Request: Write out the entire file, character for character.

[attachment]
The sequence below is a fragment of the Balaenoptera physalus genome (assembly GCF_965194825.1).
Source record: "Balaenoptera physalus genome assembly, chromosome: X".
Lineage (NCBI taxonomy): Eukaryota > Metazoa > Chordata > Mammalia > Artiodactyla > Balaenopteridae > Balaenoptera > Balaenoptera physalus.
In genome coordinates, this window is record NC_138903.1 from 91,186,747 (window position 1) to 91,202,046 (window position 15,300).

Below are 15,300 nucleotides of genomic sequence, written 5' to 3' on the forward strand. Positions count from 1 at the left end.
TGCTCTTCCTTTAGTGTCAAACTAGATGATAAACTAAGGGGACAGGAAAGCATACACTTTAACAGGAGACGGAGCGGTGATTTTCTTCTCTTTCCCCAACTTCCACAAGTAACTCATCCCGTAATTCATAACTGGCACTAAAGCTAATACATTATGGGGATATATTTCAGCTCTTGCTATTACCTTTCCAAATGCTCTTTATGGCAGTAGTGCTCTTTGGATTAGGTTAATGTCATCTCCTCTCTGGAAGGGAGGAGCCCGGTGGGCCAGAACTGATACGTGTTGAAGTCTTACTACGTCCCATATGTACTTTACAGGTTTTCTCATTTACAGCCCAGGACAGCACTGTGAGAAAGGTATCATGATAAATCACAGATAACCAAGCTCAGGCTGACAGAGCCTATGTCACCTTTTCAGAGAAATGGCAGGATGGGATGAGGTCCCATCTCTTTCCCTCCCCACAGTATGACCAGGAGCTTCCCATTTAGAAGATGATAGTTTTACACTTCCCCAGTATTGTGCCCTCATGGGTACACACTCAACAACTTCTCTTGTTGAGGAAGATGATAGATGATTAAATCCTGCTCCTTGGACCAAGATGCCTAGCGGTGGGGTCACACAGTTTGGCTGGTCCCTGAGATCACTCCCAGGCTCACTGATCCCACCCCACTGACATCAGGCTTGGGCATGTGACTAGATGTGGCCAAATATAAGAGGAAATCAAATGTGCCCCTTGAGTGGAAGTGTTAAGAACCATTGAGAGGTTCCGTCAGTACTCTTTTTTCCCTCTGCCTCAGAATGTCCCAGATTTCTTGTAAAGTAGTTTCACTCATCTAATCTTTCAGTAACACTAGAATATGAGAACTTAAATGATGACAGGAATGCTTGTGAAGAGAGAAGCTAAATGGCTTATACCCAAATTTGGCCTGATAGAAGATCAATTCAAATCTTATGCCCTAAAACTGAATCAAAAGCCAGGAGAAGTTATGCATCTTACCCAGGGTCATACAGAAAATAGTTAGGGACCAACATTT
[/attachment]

The sequence below is a fragment of the Balaenoptera physalus genome (assembly GCF_965194825.1).
Source record: "Balaenoptera physalus genome assembly, chromosome: X".
Lineage (NCBI taxonomy): Eukaryota > Metazoa > Chordata > Mammalia > Artiodactyla > Balaenopteridae > Balaenoptera > Balaenoptera physalus.
In genome coordinates, this window is record NC_138903.1 from 91,186,747 (window position 1) to 91,202,046 (window position 15,300).

Below are 15,300 nucleotides of genomic sequence, written 5' to 3' on the forward strand. Positions count from 1 at the left end.
TGCTCTTCCTTTAGTGTCAAACTAGATGATAAACTAAGGGGACAGGAAAGCATACACTTTAACAGGAGACGGAGCGGTGATTTTCTTCTCTTTCCCCAACTTCCACAAGTAACTCATCCCGTAATTCATAACTGGCACTAAAGCTAATACATTATGGGGATATATTTCAGCTCTTGCTATTACCTTTCCAAATGCTCTTTATGGCAGTAGTGCTCTTTGGATTAGGTTAATGTCATCTCCTCTCTGGAAGGGAGGAGCCCGGTGGGCCAGAACTGATACGTGTTGAAGTCTTACTACGTCCCATATGTACTTTACAGGTTTTCTCATTTACAGCCCAGGACAGCACTGTGAGAAAGGTATCATGATAAATCACAGATAACCAAGCTCAGGCTGACAGAGCCTATGTCACCTTTTCAGAGAAATGGCAGGATGGGATGAGGTCCCATCTCTTTCCCTCCCCACAGTATGACCAGGAGCTTCCCATTTAGAAGATGATAGTTTTACACTTCCCCAGTATTGTGCCCTCATGGGTACACACTCAACAACTTCTCTTGTTGAGGAAGATGATAGATGATTAAATCCTGCTCCTTGGACCAAGATGCCTAGCGGTGGGGTCACACAGTTTGGCTGGTCCCTGAGATCACTCCCAGGCTCACTGATCCCACCCCACTGACATCAGGCTTGGGCATGTGACTAGATGTGGCCAAATATAAGAGGAAATCAAATGTGCCCCTTGAGTGGAAGTGTTAAGAACCATTGAGAGGTTCCGTCAGTACTCTTTTTTCCCTCTGCCTCAGAATGTCCCAGATTTCTTGTAAAGTAGTTTCACTCATCTAATCTTTCAGTAACACTAGAATATGAGAACTTAAATGATGACAGGAATGCTTGTGAAGAGAGAAGCTAAATGGCTTATACCCAAATTTGGCCTGATAGAAGATCAATTCAAATCTTATGCCCTAAAACTGAATCAAAAGCCAGGAGAAGTTATGCATCTTACCCAGGGTCATACAGAAAATAGTTAGGGACCAACATTT